Health and safety management in the offshore oil industry

De Rossi, Valerio (2011) Health and safety management in the offshore oil industry. DProf thesis, Middlesex University. [Thesis]

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This work-based project is an investigation of the interaction between multicultural crews
and safety management systems and the influences of this interaction on health and
safety in the offshore oil Industry. This study has been carried out in partial fulfilment of
the requirements for the Doctorate of Professional Studies at the Institute of Work Based
Learning, Middlesex University, London. The aim of this project is to minimise
occupational casualties in the industry by exploring the social science paradigms of
human action and cultural diversity, and it relies heavily on ethnographic methodologies.
The qualitative data collection techniques chosen are structured observations, semistructured
interviews, focus groups and a research diary. The key themes that emerged
from the project highlighted the perception of high consequences/low probability risk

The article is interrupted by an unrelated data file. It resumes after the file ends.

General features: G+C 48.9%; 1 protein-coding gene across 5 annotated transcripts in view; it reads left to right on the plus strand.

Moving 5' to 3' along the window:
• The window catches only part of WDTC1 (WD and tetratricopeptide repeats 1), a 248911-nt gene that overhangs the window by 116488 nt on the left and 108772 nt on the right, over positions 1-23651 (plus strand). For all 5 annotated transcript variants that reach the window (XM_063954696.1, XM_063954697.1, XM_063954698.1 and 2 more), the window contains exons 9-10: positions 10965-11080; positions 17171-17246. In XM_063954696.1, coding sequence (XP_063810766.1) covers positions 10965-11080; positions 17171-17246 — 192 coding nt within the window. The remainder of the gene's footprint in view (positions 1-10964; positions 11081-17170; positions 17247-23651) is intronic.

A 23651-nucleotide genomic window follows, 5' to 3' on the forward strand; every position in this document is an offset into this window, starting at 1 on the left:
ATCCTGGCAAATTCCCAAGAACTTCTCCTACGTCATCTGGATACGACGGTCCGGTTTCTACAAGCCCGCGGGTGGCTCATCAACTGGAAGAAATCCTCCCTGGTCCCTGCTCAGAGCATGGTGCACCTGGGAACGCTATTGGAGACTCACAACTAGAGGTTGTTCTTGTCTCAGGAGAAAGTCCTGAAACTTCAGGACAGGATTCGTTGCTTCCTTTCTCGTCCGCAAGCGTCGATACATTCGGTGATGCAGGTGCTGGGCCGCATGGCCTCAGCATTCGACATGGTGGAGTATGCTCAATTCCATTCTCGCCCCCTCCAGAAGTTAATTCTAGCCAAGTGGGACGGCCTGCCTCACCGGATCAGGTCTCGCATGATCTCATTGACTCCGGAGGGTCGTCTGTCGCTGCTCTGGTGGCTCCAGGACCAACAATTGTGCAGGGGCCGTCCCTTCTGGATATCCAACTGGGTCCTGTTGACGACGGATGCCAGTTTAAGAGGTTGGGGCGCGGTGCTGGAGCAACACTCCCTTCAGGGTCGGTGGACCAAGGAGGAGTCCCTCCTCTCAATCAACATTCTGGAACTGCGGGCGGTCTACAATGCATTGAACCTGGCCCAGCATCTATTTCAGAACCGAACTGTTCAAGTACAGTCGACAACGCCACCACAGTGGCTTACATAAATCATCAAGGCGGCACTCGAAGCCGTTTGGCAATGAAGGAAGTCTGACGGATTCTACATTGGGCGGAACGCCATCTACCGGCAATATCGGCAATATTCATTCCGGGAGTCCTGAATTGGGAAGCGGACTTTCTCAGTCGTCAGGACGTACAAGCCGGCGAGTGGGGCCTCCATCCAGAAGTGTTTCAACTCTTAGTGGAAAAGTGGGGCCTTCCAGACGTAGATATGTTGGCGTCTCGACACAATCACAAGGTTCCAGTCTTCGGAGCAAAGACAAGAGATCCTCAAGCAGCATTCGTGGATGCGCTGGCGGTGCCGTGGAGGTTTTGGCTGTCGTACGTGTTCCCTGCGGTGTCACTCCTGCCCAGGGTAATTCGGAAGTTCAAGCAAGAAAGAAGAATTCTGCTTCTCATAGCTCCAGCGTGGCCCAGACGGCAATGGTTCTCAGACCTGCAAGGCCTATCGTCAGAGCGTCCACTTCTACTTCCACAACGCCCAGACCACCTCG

among the working community. In this context, the cultural relativity of the hazard
perception is an instrument used to maintain group solidarity. The group that emerged
from this work-based research is culturally-biased according to a ‘way of life’ that
characterises it, and predisposes it to adopt a particular view of society at work. The data
collected and analysed in this ethnographic investigation establish the fact that cultural
bias and shared values have influenced how safety is lived and, most importantly, seen
and perceived by the workforce community. The concept of “cross-cultural safety
consciousness” is proposed in this research, along with a conceptual model for a practical
approach to safety based on its findings, with the aim being to reduce the number of
incidents in the offshore oil industry. The project may have an international impact and
relevance; professional organisations and maritime trade unions have displayed interest in
the outcomes of this investigation.

Item Type: Thesis (DProf)
Research Areas: A. > Work and Learning Research Centre
B. > Theses
Item ID: 9061
Depositing User: Users 3197 not found.
Date Deposited: 11 May 2012 11:01
Last Modified: 30 Nov 2022 00:52

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